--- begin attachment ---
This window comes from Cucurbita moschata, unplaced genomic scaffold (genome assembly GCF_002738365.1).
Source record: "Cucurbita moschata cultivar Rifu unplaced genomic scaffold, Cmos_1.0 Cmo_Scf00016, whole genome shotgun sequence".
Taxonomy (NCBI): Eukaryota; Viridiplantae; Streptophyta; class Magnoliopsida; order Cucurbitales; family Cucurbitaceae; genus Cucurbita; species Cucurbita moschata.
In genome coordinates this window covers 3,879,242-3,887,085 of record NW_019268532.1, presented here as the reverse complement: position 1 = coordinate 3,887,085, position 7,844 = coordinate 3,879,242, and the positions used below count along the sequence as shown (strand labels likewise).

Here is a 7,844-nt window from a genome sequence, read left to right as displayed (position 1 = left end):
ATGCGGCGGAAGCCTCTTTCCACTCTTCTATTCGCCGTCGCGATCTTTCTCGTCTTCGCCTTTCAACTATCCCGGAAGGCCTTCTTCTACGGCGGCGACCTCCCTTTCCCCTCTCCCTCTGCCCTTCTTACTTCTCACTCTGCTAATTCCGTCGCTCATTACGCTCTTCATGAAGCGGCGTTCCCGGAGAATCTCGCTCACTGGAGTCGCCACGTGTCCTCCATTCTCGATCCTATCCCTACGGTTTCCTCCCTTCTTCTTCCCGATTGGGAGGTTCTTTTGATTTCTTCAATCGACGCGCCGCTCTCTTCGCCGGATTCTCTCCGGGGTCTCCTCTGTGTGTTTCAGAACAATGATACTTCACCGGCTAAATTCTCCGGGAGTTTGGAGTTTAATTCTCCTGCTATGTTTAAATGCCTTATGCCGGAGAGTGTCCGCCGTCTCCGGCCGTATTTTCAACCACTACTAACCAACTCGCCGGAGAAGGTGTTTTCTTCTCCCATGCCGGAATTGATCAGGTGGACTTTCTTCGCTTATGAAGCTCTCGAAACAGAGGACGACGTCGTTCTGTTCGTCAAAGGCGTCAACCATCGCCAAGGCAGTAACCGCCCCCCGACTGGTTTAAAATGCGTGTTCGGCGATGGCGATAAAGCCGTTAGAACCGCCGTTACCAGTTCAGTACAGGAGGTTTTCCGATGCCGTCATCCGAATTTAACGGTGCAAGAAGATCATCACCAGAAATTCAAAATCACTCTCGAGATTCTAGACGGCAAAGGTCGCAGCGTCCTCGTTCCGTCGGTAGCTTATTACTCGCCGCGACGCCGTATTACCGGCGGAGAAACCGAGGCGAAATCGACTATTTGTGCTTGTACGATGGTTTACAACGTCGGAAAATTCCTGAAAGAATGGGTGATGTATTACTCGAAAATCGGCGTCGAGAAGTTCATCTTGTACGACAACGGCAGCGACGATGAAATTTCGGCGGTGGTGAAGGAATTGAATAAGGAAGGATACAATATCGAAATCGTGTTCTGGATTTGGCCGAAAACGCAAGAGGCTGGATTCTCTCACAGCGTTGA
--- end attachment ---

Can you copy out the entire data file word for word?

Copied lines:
This window comes from Cucurbita moschata, unplaced genomic scaffold (genome assembly GCF_002738365.1).
Source record: "Cucurbita moschata cultivar Rifu unplaced genomic scaffold, Cmos_1.0 Cmo_Scf00016, whole genome shotgun sequence".
Taxonomy (NCBI): Eukaryota; Viridiplantae; Streptophyta; class Magnoliopsida; order Cucurbitales; family Cucurbitaceae; genus Cucurbita; species Cucurbita moschata.
In genome coordinates this window covers 3,879,242-3,887,085 of record NW_019268532.1, presented here as the reverse complement: position 1 = coordinate 3,887,085, position 7,844 = coordinate 3,879,242, and the positions used below count along the sequence as shown (strand labels likewise).

Here is a 7,844-nt window from a genome sequence, read left to right as displayed (position 1 = left end):
ATGCGGCGGAAGCCTCTTTCCACTCTTCTATTCGCCGTCGCGATCTTTCTCGTCTTCGCCTTTCAACTATCCCGGAAGGCCTTCTTCTACGGCGGCGACCTCCCTTTCCCCTCTCCCTCTGCCCTTCTTACTTCTCACTCTGCTAATTCCGTCGCTCATTACGCTCTTCATGAAGCGGCGTTCCCGGAGAATCTCGCTCACTGGAGTCGCCACGTGTCCTCCATTCTCGATCCTATCCCTACGGTTTCCTCCCTTCTTCTTCCCGATTGGGAGGTTCTTTTGATTTCTTCAATCGACGCGCCGCTCTCTTCGCCGGATTCTCTCCGGGGTCTCCTCTGTGTGTTTCAGAACAATGATACTTCACCGGCTAAATTCTCCGGGAGTTTGGAGTTTAATTCTCCTGCTATGTTTAAATGCCTTATGCCGGAGAGTGTCCGCCGTCTCCGGCCGTATTTTCAACCACTACTAACCAACTCGCCGGAGAAGGTGTTTTCTTCTCCCATGCCGGAATTGATCAGGTGGACTTTCTTCGCTTATGAAGCTCTCGAAACAGAGGACGACGTCGTTCTGTTCGTCAAAGGCGTCAACCATCGCCAAGGCAGTAACCGCCCCCCGACTGGTTTAAAATGCGTGTTCGGCGATGGCGATAAAGCCGTTAGAACCGCCGTTACCAGTTCAGTACAGGAGGTTTTCCGATGCCGTCATCCGAATTTAACGGTGCAAGAAGATCATCACCAGAAATTCAAAATCACTCTCGAGATTCTAGACGGCAAAGGTCGCAGCGTCCTCGTTCCGTCGGTAGCTTATTACTCGCCGCGACGCCGTATTACCGGCGGAGAAACCGAGGCGAAATCGACTATTTGTGCTTGTACGATGGTTTACAACGTCGGAAAATTCCTGAAAGAATGGGTGATGTATTACTCGAAAATCGGCGTCGAGAAGTTCATCTTGTACGACAACGGCAGCGACGATGAAATTTCGGCGGTGGTGAAGGAATTGAATAAGGAAGGATACAATATCGAAATCGTGTTCTGGATTTGGCCGAAAACGCAAGAGGCTGGATTCTCTCACAGCGTTGA